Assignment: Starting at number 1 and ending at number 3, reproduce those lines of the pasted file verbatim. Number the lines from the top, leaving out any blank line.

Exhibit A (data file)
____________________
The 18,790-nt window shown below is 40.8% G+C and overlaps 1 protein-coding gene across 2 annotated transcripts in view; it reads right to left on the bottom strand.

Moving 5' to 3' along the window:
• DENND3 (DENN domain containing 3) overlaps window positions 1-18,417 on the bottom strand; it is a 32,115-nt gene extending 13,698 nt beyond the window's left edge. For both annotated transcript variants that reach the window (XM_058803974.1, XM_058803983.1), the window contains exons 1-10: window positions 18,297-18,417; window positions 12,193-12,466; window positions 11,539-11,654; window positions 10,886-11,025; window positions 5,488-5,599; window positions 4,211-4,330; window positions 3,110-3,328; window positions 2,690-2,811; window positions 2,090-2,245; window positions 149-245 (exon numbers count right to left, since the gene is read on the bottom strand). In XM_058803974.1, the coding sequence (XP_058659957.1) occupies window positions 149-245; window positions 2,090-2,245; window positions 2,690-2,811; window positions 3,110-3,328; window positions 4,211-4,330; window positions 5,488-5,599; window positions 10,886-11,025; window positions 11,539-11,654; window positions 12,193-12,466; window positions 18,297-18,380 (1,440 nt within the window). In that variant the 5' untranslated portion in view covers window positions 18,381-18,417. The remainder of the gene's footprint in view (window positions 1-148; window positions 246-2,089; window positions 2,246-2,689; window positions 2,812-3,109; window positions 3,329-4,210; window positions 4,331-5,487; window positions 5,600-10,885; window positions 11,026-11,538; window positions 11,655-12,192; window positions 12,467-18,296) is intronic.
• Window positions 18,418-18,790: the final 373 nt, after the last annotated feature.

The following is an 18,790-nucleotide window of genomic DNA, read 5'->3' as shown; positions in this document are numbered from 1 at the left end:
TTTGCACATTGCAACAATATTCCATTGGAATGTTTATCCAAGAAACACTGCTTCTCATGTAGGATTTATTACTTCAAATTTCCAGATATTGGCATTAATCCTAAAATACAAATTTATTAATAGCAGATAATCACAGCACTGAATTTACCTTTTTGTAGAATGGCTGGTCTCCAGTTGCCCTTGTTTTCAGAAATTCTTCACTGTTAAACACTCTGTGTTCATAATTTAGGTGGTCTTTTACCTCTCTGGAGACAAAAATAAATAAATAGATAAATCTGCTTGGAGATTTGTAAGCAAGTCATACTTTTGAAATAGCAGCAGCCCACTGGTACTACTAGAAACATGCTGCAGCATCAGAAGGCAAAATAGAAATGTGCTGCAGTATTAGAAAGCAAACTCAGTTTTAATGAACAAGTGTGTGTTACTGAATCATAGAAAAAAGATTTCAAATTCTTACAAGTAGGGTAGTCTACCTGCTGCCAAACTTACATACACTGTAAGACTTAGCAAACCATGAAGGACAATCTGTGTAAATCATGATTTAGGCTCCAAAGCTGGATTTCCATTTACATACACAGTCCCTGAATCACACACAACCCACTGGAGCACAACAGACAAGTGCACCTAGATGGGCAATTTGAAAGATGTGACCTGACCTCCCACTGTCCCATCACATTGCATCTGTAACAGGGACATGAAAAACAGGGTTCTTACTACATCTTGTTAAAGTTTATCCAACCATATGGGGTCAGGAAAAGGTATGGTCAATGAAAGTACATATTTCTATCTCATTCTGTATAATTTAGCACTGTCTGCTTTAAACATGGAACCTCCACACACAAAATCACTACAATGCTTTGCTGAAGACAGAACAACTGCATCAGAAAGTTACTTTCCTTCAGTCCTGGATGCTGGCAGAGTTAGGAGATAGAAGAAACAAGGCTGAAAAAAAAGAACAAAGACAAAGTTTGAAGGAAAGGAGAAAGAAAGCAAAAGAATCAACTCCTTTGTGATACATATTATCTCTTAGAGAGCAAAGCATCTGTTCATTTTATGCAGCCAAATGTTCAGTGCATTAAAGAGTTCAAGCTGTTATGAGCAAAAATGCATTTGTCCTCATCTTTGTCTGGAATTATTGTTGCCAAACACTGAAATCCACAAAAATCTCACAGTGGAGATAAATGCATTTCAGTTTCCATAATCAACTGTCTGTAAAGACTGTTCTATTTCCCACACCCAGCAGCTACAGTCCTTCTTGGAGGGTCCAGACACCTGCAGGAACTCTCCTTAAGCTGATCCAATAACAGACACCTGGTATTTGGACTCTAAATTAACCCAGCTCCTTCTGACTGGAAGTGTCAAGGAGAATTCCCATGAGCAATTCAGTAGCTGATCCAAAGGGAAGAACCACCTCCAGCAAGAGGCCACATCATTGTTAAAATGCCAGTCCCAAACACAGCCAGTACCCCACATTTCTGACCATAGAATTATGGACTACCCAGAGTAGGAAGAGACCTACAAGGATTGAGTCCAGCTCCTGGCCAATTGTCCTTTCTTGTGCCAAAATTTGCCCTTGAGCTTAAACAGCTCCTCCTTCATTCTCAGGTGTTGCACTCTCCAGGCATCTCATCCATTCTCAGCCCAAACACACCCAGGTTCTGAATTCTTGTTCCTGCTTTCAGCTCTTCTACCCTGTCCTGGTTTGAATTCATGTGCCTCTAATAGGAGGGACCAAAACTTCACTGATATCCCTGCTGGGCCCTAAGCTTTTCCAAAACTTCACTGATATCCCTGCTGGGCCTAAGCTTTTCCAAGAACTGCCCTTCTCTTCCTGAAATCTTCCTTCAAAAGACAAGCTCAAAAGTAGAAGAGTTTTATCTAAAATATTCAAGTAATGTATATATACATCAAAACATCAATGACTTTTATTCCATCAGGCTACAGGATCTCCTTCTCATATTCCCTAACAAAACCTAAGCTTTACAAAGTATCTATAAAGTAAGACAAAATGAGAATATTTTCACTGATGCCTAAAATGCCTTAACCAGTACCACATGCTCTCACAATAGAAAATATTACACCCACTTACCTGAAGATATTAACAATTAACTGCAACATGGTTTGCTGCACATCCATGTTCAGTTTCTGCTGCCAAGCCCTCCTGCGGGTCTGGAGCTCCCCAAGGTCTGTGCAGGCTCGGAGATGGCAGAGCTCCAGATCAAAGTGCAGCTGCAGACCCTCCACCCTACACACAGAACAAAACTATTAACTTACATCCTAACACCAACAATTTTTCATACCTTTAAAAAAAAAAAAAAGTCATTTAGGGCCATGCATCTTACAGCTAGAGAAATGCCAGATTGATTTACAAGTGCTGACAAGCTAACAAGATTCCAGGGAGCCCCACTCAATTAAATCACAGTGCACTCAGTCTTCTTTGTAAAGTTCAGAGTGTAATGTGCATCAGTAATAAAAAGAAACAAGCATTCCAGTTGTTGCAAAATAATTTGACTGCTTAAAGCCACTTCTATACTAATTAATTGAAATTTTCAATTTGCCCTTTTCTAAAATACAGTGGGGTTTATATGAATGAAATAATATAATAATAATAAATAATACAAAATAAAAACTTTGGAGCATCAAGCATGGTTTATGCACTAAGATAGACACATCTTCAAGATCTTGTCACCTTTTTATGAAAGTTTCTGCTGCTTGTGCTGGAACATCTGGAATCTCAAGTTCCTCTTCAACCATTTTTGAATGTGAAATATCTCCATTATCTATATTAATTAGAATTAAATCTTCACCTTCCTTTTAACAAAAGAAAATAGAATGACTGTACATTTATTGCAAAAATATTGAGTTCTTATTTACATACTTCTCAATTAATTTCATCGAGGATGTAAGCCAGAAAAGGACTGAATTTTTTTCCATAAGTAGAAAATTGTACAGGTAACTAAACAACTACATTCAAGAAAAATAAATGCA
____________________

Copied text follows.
The 18,790-nt window shown below is 40.8% G+C and overlaps 1 protein-coding gene across 2 annotated transcripts in view; it reads right to left on the bottom strand.

Moving 5' to 3' along the window:
• DENND3 (DENN domain containing 3) overlaps window positions 1-18,417 on the bottom strand; it is a 32,115-nt gene extending 13,698 nt beyond the window's left edge. For both annotated transcript variants that reach the window (XM_058803974.1, XM_058803983.1), the window contains exons 1-10: window positions 18,297-18,417; window positions 12,193-12,466; window positions 11,539-11,654; window positions 10,886-11,025; window positions 5,488-5,599; window positions 4,211-4,330; window positions 3,110-3,328; window positions 2,690-2,811; window positions 2,090-2,245; window positions 149-245 (exon numbers count right to left, since the gene is read on the bottom strand). In XM_058803974.1, the coding sequence (XP_058659957.1) occupies window positions 149-245; window positions 2,090-2,245; window positions 2,690-2,811; window positions 3,110-3,328; window positions 4,211-4,330; window positions 5,488-5,599; window positions 10,886-11,025; window positions 11,539-11,654; window positions 12,193-12,466; window positions 18,297-18,380 (1,440 nt within the window). In that variant the 5' untranslated portion in view covers window positions 18,381-18,417. The remainder of the gene's footprint in view (window positions 1-148; window positions 246-2,089; window positions 2,246-2,689; window positions 2,812-3,109; window positions 3,329-4,210; window positions 4,331-5,487; window positions 5,600-10,885; window positions 11,026-11,538; window positions 11,655-12,192; window positions 12,467-18,296) is intronic.